• My plan is to do acupuncture treatment as an Ot working in pain management. I will work with a team of PT’s, MD’s and maybe other OT’s. I am looking forward to that. I am not giving up on acupuncture just adding to it. It was sold to me that we would get insurance and be health care providers. I do think that was the plan for many but it all fell apart and balls were dropped and many things occurred. I think there are lots of individuals who are disappointed. I don’t think I am the only one. I do think that the acupuncture schools have not been doing the right thing on many levels. I do think it will come back to haunt them. I do wish you the best as well and appreciate your response.

  2. Elaine, those are good points, and you’ve made them before.

    I did not sign that petition, nor I did not encourage my patients to. It was misguided, if not professionally embarrassing. It’s unfortunate that a CMS agent had to explain to us how things are done. I did not get the email, either. Probably signees and/or AAAOM members got it. Note that only 31,322 signatures were obtained. Considering that this number probably includes group batches obtained through signing campaigns, it doesn’t seem like all that many for a national effort.

    The main point of the CMS response was that the agency simply cannot decide to include professional acupuncturists as providers. This is beyond their scope, as it requires Congress to amend the Social Security Act.

    And thank goodness they aren’t considering including the procedure of acupuncture as a benefit, because that would mean someone besides an acupuncturist would have to provide it. That’s how the law is written. For this reason, we should _not_ lobby for acupuncture to be an EHB. In this case, alleged lack of evidence is a lifesaver, not an insult. CMS cannot help it if there is lack of evidence of the sort they need.

    Lobbying for eyeglasses and dental coverage would do far more of a service to seniors than lobbying for acupuncture. Lack of these services is a glaring omission. There may not be enough of the right kind of evidence to show acupuncture is a necessary service, but surely eye and dental care are obvious necessities.

    Your questions about how to decide what is medically necessary are valid, although I would prefer being compared to licensed professions requiring postgraduate education, such as chiropractic, physical therapy or naturopathy. As much as I respect good Reiki practitioners, it only takes a few weekend workshops with no prior education to become a “Master”.

    Now that we have an official answer from the Centers for Medicare and Medicaid Services, perhaps we can put our efforts into developing viable practices based on our own creativity and work ethic. Maybe we can turn to issues that really matter to how we practice, such as the difficulty in obtaining certain herbs, inflated and expensive entry level educational requirements, fostering a sense of cohesive community within our profession, restrictive and politicized state regulations, and many more issues.

    Let’s make the most of the Year of the Horse.
    Happy New Year, everyone.

    • Thanks, you make some great points here. To clarify, EHB’s refer to benefits in private insurance plans and are currently set on a state-by-state basis. For states that opted to go with the Federal exchange the EHB’s were determined by particular plans in that state. The AAAOM did not understand the HHS proposal regarding EHB’s when they had their big letter writing campaign to demand that acupuncture be an EHB. (Surprised?)

      As for medical necessity, necessity is (and should be) separate from who is providing the service. I don’t think everything an MD does is considered a covered service by Medicare. So, again, two different issues — Provider types (legislative control) and Medical necessity (administrative control). But, yes, I agree that while I know people who have had benefit from Reiki, it isn’t something I would want my tax dollars to cover.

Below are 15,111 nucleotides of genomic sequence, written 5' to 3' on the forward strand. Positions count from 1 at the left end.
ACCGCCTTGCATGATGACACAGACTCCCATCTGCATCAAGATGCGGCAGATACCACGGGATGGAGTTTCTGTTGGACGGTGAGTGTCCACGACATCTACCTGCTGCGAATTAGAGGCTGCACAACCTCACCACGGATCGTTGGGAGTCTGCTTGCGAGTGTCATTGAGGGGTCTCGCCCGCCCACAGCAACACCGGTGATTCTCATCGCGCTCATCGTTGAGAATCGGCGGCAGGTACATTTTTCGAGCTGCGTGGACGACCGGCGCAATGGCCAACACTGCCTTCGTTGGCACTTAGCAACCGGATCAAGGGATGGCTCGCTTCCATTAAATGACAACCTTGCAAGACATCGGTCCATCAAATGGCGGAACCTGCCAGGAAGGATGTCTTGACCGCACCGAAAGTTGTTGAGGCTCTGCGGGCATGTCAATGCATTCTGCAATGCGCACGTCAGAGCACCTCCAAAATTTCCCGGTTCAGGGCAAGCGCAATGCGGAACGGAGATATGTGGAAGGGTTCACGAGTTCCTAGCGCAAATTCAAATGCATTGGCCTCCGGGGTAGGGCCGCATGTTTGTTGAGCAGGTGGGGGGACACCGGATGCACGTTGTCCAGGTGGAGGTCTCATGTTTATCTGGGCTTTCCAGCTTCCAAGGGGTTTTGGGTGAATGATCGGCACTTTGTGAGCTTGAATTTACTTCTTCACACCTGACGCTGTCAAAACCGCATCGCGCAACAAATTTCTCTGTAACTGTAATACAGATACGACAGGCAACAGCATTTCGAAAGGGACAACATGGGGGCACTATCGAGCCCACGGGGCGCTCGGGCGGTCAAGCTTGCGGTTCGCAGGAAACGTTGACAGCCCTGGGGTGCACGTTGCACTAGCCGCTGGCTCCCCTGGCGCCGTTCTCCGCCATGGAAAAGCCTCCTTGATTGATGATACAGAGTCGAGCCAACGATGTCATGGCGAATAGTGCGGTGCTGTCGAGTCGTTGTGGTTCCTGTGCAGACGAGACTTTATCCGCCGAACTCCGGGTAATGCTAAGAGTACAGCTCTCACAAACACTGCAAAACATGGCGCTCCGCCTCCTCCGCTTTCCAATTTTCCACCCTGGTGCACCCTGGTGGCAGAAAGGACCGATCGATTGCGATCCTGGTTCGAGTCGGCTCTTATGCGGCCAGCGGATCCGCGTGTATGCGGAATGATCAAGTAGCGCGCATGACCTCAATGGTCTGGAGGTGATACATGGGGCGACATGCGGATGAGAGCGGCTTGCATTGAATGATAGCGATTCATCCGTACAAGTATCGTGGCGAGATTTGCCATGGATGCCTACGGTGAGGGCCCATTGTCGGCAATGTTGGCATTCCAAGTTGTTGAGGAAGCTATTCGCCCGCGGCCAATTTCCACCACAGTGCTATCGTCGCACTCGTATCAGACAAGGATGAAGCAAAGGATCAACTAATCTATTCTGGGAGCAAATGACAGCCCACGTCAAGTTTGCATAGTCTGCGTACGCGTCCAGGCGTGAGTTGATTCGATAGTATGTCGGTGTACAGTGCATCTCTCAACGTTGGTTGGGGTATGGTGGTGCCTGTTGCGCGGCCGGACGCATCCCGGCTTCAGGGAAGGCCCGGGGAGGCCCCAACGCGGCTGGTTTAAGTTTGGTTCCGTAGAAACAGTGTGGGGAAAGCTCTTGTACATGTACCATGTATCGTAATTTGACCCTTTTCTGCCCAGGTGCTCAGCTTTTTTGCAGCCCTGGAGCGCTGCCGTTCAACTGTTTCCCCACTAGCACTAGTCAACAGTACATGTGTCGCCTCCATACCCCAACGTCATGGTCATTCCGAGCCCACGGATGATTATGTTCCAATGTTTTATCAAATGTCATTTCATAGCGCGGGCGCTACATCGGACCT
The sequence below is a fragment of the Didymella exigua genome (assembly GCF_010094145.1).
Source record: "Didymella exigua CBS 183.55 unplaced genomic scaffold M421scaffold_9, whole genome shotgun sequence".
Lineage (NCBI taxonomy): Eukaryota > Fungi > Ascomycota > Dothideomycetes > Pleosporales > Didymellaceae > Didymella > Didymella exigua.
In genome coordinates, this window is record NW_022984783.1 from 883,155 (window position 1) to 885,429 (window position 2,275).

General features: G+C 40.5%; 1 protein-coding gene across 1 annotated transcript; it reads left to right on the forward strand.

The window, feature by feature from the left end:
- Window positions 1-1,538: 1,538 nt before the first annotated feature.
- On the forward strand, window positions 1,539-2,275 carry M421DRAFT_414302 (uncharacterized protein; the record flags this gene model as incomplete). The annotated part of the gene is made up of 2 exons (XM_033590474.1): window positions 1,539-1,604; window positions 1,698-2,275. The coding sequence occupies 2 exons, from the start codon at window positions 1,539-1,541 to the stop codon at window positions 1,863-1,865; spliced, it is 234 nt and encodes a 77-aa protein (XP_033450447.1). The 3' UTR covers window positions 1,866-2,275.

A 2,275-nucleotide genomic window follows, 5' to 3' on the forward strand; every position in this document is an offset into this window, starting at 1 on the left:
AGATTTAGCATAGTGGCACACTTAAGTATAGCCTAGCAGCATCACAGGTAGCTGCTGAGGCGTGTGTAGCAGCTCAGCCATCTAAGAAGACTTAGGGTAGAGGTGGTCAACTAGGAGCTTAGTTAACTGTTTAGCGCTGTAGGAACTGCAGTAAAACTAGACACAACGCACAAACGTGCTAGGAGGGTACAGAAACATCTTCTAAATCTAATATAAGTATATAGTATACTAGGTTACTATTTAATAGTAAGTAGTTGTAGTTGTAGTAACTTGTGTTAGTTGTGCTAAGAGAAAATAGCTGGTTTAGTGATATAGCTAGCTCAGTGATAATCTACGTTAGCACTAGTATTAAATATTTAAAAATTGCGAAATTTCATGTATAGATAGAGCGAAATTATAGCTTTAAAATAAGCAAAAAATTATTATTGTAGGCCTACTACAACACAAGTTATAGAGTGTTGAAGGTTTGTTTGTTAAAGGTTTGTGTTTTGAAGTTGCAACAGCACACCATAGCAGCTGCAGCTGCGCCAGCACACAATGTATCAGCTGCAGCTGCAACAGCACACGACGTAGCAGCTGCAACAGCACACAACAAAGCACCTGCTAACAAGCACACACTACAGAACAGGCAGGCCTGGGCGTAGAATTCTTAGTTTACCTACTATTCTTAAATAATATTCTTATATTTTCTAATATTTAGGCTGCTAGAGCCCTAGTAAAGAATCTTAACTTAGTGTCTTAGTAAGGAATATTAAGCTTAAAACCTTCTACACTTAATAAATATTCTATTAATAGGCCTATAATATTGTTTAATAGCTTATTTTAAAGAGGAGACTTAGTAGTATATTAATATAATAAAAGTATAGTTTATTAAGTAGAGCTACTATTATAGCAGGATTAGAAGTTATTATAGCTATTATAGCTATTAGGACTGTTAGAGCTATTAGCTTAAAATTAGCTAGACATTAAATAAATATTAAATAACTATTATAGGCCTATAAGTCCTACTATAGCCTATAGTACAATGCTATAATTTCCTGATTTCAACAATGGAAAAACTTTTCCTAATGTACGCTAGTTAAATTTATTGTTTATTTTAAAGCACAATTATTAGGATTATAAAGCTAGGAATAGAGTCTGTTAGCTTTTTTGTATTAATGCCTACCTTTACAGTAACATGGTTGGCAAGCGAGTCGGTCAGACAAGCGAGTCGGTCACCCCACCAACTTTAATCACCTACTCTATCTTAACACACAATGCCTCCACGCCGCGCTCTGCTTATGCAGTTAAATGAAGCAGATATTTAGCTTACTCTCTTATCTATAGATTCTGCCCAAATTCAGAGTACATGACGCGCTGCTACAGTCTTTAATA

And, absolutely, if we spent less energy tilting at windmills and more learning business skills, developing good educational and affordable educational programs, making it easier for practitioners to move from one state to another — why, we’d be in much better shape.

  3. Today, I received an email about the White house petition that basically stated that they refused to make acupuncturists providers for medicare or medicaid. There reasoning was that there was no research to back up that what we did is a necessary medical service. It was truly absurd and insulting. I am sure you all received that same email. I was angry that I felt like voicing my feeling somewhere. I guess things in Washington is truly all about money and lobbying.

    • Susan, I did not receive the email, probably because I did not sign the petition. However I just reviewed the official response and I don’t find it insulting or absurd at all. For other’s who didn’t see the response, it is here — https://petitions.whitehouse.gov/response/acupuncturists-and-medicare

      First of all, it notes that providers are determined by what is in the Social Security Act, and that acupuncturists are not mentioned in that Act. To add acupuncturists to the list of providers would require an act of Congress. One thing that is important about that is that if they had decided there was enough evidence to show that acupuncture was a necessary medical service, until we had an act of Congress naming us as providers all the acupuncture being paid for by Medicare would have to be done by providers other than LAcs.

      I haven’t had a chance to review the NCD determining that acupuncture isn’t a necessary service — but I encourage you to ponder how such determinations should be made. Remember, our taxes pay for Medicare services. Is Reiki a necessary service? Homeopathy? Should patient or practitioner demand determine what is covered? Medicare does not cover eyeglasses or contact lenses or routine dental care — are they more or less necessary than acupuncture?